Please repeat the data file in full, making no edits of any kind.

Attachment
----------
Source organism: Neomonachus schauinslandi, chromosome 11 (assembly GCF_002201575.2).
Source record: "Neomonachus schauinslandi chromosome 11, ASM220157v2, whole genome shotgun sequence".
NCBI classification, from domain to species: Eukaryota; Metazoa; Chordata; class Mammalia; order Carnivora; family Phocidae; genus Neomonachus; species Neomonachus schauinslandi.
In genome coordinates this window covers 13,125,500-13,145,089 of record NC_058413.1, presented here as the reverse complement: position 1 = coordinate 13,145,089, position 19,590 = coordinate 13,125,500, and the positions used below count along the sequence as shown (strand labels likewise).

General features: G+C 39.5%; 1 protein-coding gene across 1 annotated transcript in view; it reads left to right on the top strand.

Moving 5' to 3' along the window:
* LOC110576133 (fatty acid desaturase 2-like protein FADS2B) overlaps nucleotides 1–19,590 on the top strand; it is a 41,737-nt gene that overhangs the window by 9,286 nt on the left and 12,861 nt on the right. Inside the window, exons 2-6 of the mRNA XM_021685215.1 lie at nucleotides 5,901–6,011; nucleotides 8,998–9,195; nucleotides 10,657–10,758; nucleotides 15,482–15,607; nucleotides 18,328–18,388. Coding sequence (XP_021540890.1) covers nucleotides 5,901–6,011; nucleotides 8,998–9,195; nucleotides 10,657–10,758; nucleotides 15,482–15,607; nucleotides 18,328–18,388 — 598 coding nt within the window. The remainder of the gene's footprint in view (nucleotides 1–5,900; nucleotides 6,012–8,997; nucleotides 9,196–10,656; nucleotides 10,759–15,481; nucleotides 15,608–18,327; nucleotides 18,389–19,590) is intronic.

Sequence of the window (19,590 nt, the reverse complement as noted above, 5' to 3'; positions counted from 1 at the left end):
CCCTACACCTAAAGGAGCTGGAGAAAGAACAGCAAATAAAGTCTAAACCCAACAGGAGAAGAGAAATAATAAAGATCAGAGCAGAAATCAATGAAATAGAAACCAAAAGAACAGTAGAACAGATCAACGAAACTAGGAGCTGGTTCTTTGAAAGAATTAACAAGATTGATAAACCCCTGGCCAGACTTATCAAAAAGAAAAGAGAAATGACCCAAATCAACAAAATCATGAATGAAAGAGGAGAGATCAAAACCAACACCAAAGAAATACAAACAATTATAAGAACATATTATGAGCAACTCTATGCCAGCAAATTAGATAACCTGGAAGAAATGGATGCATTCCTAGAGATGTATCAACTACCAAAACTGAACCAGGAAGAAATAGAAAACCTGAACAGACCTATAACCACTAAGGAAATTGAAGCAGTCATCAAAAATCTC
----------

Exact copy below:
Source organism: Neomonachus schauinslandi, chromosome 11 (assembly GCF_002201575.2).
Source record: "Neomonachus schauinslandi chromosome 11, ASM220157v2, whole genome shotgun sequence".
NCBI classification, from domain to species: Eukaryota; Metazoa; Chordata; class Mammalia; order Carnivora; family Phocidae; genus Neomonachus; species Neomonachus schauinslandi.
In genome coordinates this window covers 13,125,500-13,145,089 of record NC_058413.1, presented here as the reverse complement: position 1 = coordinate 13,145,089, position 19,590 = coordinate 13,125,500, and the positions used below count along the sequence as shown (strand labels likewise).

General features: G+C 39.5%; 1 protein-coding gene across 1 annotated transcript in view; it reads left to right on the top strand.

Moving 5' to 3' along the window:
* LOC110576133 (fatty acid desaturase 2-like protein FADS2B) overlaps nucleotides 1–19,590 on the top strand; it is a 41,737-nt gene that overhangs the window by 9,286 nt on the left and 12,861 nt on the right. Inside the window, exons 2-6 of the mRNA XM_021685215.1 lie at nucleotides 5,901–6,011; nucleotides 8,998–9,195; nucleotides 10,657–10,758; nucleotides 15,482–15,607; nucleotides 18,328–18,388. Coding sequence (XP_021540890.1) covers nucleotides 5,901–6,011; nucleotides 8,998–9,195; nucleotides 10,657–10,758; nucleotides 15,482–15,607; nucleotides 18,328–18,388 — 598 coding nt within the window. The remainder of the gene's footprint in view (nucleotides 1–5,900; nucleotides 6,012–8,997; nucleotides 9,196–10,656; nucleotides 10,759–15,481; nucleotides 15,608–18,327; nucleotides 18,389–19,590) is intronic.

Sequence of the window (19,590 nt, the reverse complement as noted above, 5' to 3'; positions counted from 1 at the left end):
CCCTACACCTAAAGGAGCTGGAGAAAGAACAGCAAATAAAGTCTAAACCCAACAGGAGAAGAGAAATAATAAAGATCAGAGCAGAAATCAATGAAATAGAAACCAAAAGAACAGTAGAACAGATCAACGAAACTAGGAGCTGGTTCTTTGAAAGAATTAACAAGATTGATAAACCCCTGGCCAGACTTATCAAAAAGAAAAGAGAAATGACCCAAATCAACAAAATCATGAATGAAAGAGGAGAGATCAAAACCAACACCAAAGAAATACAAACAATTATAAGAACATATTATGAGCAACTCTATGCCAGCAAATTAGATAACCTGGAAGAAATGGATGCATTCCTAGAGATGTATCAACTACCAAAACTGAACCAGGAAGAAATAGAAAACCTGAACAGACCTATAACCACTAAGGAAATTGAAGCAGTCATCAAAAATCTC